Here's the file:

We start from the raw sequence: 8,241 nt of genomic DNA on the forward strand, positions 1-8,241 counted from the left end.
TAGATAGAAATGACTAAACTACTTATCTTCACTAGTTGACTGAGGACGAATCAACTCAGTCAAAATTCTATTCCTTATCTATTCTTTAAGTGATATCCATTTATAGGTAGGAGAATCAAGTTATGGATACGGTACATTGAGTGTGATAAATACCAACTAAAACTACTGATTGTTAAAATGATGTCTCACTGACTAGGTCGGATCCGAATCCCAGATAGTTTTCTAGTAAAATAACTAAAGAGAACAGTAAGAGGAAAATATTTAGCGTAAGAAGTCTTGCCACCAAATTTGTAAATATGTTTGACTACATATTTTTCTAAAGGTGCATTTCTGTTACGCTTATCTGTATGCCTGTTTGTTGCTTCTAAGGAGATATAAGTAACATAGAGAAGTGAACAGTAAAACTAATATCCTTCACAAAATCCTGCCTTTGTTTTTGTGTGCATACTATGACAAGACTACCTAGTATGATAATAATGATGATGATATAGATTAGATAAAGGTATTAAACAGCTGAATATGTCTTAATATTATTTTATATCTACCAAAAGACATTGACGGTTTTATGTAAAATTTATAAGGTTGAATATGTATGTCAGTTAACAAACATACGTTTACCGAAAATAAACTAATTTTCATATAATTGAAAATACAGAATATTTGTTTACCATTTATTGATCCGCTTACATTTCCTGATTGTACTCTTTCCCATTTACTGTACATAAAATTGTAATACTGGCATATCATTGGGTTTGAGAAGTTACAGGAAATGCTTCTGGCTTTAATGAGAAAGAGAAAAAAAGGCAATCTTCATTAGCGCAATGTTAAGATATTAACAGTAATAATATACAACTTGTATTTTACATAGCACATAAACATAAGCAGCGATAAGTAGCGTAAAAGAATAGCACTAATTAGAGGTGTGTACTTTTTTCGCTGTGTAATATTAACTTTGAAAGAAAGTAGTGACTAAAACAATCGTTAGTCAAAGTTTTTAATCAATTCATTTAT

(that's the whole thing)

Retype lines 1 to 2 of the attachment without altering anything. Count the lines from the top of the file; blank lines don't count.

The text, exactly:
We start from the raw sequence: 8,241 nt of genomic DNA on the forward strand, positions 1-8,241 counted from the left end.
TAGATAGAAATGACTAAACTACTTATCTTCACTAGTTGACTGAGGACGAATCAACTCAGTCAAAATTCTATTCCTTATCTATTCTTTAAGTGATATCCATTTATAGGTAGGAGAATCAAGTTATGGATACGGTACATTGAGTGTGATAAATACCAACTAAAACTACTGATTGTTAAAATGATGTCTCACTGACTAGGTCGGATCCGAATCCCAGATAGTTTTCTAGTAAAATAACTAAAGAGAACAGTAAGAGGAAAATATTTAGCGTAAGAAGTCTTGCCACCAAATTTGTAAATATGTTTGACTACATATTTTTCTAAAGGTGCATTTCTGTTACGCTTATCTGTATGCCTGTTTGTTGCTTCTAAGGAGATATAAGTAACATAGAGAAGTGAACAGTAAAACTAATATCCTTCACAAAATCCTGCCTTTGTTTTTGTGTGCATACTATGACAAGACTACCTAGTATGATAATAATGATGATGATATAGATTAGATAAAGGTATTAAACAGCTGAATATGTCTTAATATTATTTTATATCTACCAAAAGACATTGACGGTTTTATGTAAAATTTATAAGGTTGAATATGTATGTCAGTTAACAAACATACGTTTACCGAAAATAAACTAATTTTCATATAATTGAAAATACAGAATATTTGTTTACCATTTATTGATCCGCTTACATTTCCTGATTGTACTCTTTCCCATTTACTGTACATAAAATTGTAATACTGGCATATCATTGGGTTTGAGAAGTTACAGGAAATGCTTCTGGCTTTAATGAGAAAGAGAAAAAAAGGCAATCTTCATTAGCGCAATGTTAAGATATTAACAGTAATAATATACAACTTGTATTTTACATAGCACATAAACATAAGCAGCGATAAGTAGCGTAAAAGAATAGCACTAATTAGAGGTGTGTACTTTTTTCGCTGTGTAATATTAACTTTGAAAGAAAGTAGTGACTAAAACAATCGTTAGTCAAAGTTTTTAATCAATTCATTTAT